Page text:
From observing the way in which these motions take place, that we may assume one point of the sky as a centre, and that the movements of the stars are of such a nature that they will appear to turn round that one centre; the first idea that naturally occurs is, that the starry heavens, as we see them (I do not affix any precise meaning to that term), or a shell in which the stars seem to be fixed, do turn round an axis. It is necessary to show that this is supported by accurate means of observation. Now there is one instrument in use in the best Astronomical Observatories, which is specially intended for the elucidation of this phenomenon—it is the instrument called the Equatoreal. I should be glad if some of the wealthy manufacturers in this town would set up an Equatoreal instrument. The Equatoreal is an instrument, which, in one form, is represented in Figure 1. It turns round an axis AB, and the axis is placed in that direction which

leads to the point of the sky around which the stars appear to turn, and which is not far from the Polar Star. The axis being adjusted with great accuracy in that direction, the instrument turns round that axis, and it carries the telescope CD, which, of course, so long as you give it no other motion, retains the same inclination to that axis; but to which you may give another motion, so as to place it in different positions, as C'D' or C"D", directed to stars in different parts of the heavens. The instrument, then, is employed for the purpose of giving evidence as to the motions of the stars. It is used in this manner. The telescope is directed to any one star, and then by turning the instrument round the axis, it is found, that without any alteration in the position of the telescope in relation to the axis, the telescope will follow the star from its rising to its setting. And it is the same wherever the star may be, whether near the Pole, (in which case the telescope is in such a position as C'D', very little inclined to the axis,) or far from the Pole, (in which case the telescope would be much inclined to the axis, as in the position of C"D",) upon turning the instrument round its axis, the telescope still follows the star. This is a fact of accurate observation, for the confirmation of which this kind of astronomical instrument is peculiarly adapted. In this way it is established as a general fact, that all the stars move accurately in circles round one centre.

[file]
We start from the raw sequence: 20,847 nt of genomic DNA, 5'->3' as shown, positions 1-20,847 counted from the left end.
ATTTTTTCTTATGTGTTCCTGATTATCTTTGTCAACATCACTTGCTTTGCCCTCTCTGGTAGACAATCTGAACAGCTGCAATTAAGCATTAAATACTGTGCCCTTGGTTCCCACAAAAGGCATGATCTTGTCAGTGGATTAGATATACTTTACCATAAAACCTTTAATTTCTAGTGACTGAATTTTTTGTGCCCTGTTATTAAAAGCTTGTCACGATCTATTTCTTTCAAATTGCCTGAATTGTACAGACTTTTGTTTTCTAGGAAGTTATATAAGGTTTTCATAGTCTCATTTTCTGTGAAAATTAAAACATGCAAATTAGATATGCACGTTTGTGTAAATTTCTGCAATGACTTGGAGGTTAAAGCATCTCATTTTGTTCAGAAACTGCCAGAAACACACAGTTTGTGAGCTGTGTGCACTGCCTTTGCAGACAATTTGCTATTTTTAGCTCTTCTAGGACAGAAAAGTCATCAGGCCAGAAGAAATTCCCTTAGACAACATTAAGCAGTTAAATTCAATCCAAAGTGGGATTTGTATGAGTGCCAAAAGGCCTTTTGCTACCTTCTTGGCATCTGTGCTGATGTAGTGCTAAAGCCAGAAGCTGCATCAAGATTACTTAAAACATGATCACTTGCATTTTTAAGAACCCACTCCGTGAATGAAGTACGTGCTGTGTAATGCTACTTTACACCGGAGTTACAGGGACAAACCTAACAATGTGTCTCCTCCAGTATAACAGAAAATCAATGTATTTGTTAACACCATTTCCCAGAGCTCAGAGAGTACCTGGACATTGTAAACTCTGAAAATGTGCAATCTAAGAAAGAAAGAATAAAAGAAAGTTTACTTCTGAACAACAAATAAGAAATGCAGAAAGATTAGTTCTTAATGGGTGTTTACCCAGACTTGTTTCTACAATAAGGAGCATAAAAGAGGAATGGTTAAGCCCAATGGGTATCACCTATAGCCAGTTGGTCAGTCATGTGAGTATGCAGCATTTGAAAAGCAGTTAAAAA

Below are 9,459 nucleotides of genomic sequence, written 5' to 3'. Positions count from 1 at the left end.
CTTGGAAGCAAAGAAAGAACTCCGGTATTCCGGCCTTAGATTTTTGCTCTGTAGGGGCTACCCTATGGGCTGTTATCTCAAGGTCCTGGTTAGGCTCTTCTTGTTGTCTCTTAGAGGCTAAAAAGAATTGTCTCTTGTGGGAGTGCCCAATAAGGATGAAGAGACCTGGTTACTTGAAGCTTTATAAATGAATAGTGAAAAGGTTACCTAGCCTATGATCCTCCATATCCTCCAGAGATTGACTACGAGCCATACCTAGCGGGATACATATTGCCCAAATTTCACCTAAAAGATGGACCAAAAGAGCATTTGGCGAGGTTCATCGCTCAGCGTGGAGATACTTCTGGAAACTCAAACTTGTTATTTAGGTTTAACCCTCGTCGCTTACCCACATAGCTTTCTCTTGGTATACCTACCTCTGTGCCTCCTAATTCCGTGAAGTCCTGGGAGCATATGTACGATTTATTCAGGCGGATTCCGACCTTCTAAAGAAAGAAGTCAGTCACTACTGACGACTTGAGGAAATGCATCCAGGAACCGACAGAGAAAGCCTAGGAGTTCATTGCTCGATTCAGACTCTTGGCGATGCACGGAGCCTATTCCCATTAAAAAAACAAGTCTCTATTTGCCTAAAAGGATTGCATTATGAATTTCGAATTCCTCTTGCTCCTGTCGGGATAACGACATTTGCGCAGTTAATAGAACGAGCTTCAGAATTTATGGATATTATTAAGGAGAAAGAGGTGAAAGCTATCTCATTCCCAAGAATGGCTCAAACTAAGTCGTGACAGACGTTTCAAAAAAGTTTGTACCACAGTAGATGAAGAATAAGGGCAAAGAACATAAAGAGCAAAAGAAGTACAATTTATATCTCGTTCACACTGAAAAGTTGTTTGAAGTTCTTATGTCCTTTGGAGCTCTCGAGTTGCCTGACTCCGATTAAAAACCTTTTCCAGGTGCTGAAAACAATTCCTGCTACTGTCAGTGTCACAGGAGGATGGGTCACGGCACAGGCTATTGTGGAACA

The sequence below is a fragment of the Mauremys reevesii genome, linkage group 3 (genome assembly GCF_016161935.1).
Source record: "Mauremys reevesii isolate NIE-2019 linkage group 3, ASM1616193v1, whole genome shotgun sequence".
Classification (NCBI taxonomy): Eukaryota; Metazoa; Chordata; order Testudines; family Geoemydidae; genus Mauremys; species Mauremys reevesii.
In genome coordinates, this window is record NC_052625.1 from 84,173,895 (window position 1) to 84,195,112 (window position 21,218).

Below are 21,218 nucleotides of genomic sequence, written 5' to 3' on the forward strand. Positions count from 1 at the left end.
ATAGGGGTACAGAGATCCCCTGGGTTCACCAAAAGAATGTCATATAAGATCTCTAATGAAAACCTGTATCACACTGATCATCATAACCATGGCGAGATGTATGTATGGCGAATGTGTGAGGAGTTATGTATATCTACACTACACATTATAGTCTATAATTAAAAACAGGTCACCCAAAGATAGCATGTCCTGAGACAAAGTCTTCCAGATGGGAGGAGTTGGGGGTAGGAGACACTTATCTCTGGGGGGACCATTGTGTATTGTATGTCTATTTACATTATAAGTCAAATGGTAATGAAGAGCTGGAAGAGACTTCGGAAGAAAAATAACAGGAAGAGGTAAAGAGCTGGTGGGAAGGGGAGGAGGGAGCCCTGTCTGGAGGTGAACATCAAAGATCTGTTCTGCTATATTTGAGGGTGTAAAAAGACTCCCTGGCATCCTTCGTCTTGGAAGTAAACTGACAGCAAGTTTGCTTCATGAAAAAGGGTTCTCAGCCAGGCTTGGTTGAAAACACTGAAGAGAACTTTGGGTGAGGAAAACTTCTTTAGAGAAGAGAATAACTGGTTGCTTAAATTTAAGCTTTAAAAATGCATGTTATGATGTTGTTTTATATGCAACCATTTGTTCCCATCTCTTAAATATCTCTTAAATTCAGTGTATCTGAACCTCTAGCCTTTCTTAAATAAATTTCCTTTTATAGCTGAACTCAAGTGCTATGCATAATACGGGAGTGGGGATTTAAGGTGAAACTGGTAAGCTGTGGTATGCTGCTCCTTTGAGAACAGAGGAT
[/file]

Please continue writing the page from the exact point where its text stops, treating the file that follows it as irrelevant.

But there is another important thing to discover—with what rapidity do the stars turn? Do some travel quicker than others? Do some go quickly in one part, and slowly in another? Now, we have most accurate means of determining whether the speed be irregular or uniform, as regards the speed of any one star in any part of its motion—whether the speed be irregular or uniform, in comparing the speed of one star with the speed of another star. I think that the best criterion which I can give is by a piece of mechanism which has been contrived, and applied to this purpose. (See Figure 2.) The best Equatoreals are furnished with a racked wheel attached to the axis, in which works an endless screw or worm, as at E, Figure 1. By turning it, the whole instrument is made to revolve. This worm, or screw, is turned by an apparatus which is constructed expressly for uniform movement. Various contrivances have been used for making this motion as uniform as possible. The one usually adopted, with some modifications (as represented in Figure 2), depends on the use of centrifugal balls AB, similar to those which are used to regulate the motions of steam engines. Everybody knows well that whirling these balls round by the rotation of the axis CD, to which they are attached, causes them to spread out. When the speed has reached a certain limit, the spreading out of these brings the moving parts, as at E and F, into contact with the fixed parts GH, and produces a degree of friction which prevents further acceleration; and thus a uniform speed is produced, with very great nicety. This contrivance is in constant use on my Equatoreal at the present time. You will observe it is essential to have a machine moving uniformly. In the motion of a common clock, though the movement from day to day, from hour to hour, and from minute to minute, is uniform, yet it is not so with the smaller divisions of seconds: the clock works with jerks, and does not go uniformly. Now the machine here is going on without any jerks with a smoothness and uniformity scarcely to be obtained by any other apparatus. In all the best Observatories in Greenwich, Berlin, Paris, and all others of any importance, this apparatus is used; in fact, it is used also in all the leading private Observatories, and the clock work which I now exhibit is borrowed from a private Observatory—from the Observatory of Dr. Lee. A spindle KL from this apparatus is attached to the worm which carries the Equatoreal. It makes the telescope of the Equatoreal revolve round the axis uniformly, and it thus gives us the means of ascertaining, with the utmost exactness, whether it be true, or whether it be not true, that all the stars do move with equal angular speed around one imaginary axis. When this machinery is in play, the telescope is adjusted, and pointed to the star. Whether it be turned to a star near the Pole, or to a star at a distance from the Pole, the effect is this—that the star is constantly seen in the field of view of the telescope—the telescope turns just as fast as the star moves.